How to Get Graduate Loans for Non-Accredited Colleges

Most federal loan options will not assist with funding for graduate loans to non accredited colleges. It is necessary to earn an accredited degree to be eligible for federal student loans through the Department of Education. As a result, your loan pool will be limited to options from private lenders. This can be more costly, but there are advantages to seeking private loans. Namely, private institutions will have less regulation over the types of loans you take and how the loans will be distributed.

Loan Challenges Non-Accredit Colleges

The main challenge with this type of school is the fact the degree cannot be valued on the market. Banks and lenders have an idea of how much a degree is worth in most instances. The degree will lead to a percentage of higher earnings, and the banks measure these percentages for each degree to have an idea of whether they should fund the loan for a student. In a non-accredited situation, there is no guarantee your degree will prepare you for a vocation, job or career. This is very hard to value, so a lender may shy away from making the loan.

Use Income and Assets to Secure a Loan

Thankfully, most students seeking a degree from a non-accredited college have some level of financial backing to assist in gaining the loan option. This occurs because the majority of non-accredited colleges are providing training in continuing or adult education. Very few young students will attend a non-accredited college right out of high school. The exception may be vocational training at a young age, such as training to be a beautician or mechanic. In this case, a lender can value the loan based on anticipated salary once a certificate is earned. If you do not have an asset to secure a loan, try applying based on the income you will receive upon graduation.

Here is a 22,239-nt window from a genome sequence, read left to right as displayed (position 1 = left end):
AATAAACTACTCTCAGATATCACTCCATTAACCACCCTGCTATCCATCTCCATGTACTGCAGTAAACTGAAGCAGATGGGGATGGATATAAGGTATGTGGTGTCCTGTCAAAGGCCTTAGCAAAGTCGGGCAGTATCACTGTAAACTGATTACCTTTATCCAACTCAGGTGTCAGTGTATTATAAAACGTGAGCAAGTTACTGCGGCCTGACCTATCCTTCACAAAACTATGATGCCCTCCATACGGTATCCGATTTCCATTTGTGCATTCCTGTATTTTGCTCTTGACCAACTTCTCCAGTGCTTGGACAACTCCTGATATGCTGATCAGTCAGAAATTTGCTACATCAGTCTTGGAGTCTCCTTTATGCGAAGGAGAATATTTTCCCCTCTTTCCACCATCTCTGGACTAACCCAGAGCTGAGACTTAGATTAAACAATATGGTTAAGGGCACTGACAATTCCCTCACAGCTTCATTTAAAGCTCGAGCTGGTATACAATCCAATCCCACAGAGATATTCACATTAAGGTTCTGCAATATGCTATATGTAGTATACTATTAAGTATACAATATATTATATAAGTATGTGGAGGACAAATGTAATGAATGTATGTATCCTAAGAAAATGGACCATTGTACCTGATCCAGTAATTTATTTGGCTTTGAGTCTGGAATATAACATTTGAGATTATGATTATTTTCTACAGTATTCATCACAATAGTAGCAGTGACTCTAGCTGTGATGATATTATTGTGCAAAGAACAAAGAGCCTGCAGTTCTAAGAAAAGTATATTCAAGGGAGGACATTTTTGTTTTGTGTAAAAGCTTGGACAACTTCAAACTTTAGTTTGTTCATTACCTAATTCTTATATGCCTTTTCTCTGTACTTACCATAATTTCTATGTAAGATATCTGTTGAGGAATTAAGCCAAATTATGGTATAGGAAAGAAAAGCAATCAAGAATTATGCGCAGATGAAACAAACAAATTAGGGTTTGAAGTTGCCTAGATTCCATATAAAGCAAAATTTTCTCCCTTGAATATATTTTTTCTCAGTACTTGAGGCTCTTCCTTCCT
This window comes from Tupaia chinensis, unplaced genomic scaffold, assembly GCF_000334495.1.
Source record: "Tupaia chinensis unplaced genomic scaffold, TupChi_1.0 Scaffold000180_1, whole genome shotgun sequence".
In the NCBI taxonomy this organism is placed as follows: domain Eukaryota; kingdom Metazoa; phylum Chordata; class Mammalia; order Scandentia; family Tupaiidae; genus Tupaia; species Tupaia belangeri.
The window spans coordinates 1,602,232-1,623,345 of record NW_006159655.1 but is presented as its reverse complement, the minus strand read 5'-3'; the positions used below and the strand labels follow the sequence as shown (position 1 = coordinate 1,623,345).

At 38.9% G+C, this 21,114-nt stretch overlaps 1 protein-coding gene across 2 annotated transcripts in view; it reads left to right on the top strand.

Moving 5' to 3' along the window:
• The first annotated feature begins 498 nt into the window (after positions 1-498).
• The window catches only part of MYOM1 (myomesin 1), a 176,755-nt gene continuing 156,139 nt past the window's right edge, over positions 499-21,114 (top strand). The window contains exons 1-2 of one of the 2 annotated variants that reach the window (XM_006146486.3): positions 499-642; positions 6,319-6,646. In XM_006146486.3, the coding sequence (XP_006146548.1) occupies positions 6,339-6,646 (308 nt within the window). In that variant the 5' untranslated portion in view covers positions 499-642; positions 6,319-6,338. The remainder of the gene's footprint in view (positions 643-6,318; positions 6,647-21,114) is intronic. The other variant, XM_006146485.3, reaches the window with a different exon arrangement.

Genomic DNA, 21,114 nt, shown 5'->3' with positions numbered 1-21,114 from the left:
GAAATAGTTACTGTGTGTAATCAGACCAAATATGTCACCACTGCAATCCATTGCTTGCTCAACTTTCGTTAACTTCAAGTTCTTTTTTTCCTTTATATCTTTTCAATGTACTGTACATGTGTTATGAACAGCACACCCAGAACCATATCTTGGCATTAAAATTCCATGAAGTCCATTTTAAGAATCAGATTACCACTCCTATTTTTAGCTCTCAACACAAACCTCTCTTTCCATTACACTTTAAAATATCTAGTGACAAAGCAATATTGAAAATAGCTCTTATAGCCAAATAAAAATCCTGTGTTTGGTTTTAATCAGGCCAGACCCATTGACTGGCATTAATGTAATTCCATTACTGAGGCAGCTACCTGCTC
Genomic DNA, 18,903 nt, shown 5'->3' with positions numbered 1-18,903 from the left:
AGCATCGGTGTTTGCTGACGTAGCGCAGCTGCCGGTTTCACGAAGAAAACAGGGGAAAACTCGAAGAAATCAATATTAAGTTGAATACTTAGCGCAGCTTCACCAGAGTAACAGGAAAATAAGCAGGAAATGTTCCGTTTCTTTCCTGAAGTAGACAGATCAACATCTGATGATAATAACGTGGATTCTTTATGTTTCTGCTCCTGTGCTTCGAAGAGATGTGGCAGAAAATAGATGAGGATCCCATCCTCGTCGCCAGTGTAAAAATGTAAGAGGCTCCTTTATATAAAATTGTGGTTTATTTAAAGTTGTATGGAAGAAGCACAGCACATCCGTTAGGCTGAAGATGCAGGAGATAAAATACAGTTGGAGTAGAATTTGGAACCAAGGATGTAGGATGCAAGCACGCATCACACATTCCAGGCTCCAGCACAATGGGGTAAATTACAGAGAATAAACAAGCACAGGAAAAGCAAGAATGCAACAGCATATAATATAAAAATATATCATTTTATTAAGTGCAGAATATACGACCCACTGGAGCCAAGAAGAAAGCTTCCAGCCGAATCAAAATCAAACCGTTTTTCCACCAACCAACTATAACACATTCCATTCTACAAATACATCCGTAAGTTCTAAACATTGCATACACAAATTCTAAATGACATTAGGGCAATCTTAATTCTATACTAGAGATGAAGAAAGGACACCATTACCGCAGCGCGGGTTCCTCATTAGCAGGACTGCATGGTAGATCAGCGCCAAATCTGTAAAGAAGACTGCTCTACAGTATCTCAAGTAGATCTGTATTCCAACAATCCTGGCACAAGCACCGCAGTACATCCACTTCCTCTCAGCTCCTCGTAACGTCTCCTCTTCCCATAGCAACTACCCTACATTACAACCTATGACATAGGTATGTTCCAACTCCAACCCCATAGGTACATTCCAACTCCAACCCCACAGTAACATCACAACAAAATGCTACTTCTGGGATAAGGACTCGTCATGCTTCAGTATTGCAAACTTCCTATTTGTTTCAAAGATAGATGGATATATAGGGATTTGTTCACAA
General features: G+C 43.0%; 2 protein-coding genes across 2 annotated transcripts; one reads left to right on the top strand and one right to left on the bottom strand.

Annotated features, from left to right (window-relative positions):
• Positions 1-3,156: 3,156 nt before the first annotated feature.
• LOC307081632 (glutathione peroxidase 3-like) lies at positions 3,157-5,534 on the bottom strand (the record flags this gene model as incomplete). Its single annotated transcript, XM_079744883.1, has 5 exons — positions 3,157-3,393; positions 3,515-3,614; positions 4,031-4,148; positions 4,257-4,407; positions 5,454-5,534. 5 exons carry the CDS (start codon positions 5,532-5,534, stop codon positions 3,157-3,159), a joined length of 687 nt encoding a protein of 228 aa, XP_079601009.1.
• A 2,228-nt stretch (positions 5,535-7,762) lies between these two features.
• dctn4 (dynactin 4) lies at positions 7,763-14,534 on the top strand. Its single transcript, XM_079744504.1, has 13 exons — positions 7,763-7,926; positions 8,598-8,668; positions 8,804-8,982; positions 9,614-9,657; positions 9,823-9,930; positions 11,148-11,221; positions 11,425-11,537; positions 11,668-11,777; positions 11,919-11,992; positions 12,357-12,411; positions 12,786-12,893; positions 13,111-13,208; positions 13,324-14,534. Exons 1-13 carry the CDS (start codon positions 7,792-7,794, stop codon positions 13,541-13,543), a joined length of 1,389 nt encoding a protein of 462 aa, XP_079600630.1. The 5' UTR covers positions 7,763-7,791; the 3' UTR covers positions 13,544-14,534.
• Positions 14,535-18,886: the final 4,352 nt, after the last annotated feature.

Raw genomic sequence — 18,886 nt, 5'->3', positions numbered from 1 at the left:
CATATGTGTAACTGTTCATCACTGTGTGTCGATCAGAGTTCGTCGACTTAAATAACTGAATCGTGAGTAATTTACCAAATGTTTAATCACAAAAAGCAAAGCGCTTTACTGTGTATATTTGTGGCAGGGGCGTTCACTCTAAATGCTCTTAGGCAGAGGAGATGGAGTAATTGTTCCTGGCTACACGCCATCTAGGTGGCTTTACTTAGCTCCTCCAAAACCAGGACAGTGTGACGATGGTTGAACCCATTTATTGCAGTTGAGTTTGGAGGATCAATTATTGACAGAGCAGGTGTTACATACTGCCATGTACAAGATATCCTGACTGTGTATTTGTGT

Look for Employer-Paid Financing Options

You may find an employer is willing to pay for your continuing education, if you simply ask for a loan. Your employer does not need to pay the entire sum in order to assist with the loan. Even a small amount of assistance will help. For example, if you work for an insurance agency, you may be considering earning a designation in your field. Ask your employer to include this option as part of your compensation since it will benefit the employer as well as you.

Try Local Grants

Local grants exist to help send students back to learn careers. These grants are competitive. Grants differ from loans because they do not need to be repaid. In this way, they can provide a valuable piece of the financing puzzle. Look for grants aimed at the career or industry you are interested in. For example, a hospital may offer grants to a student studying for a nurse assistant certificate. The grant can be supplemented by working at the hospital while you study.


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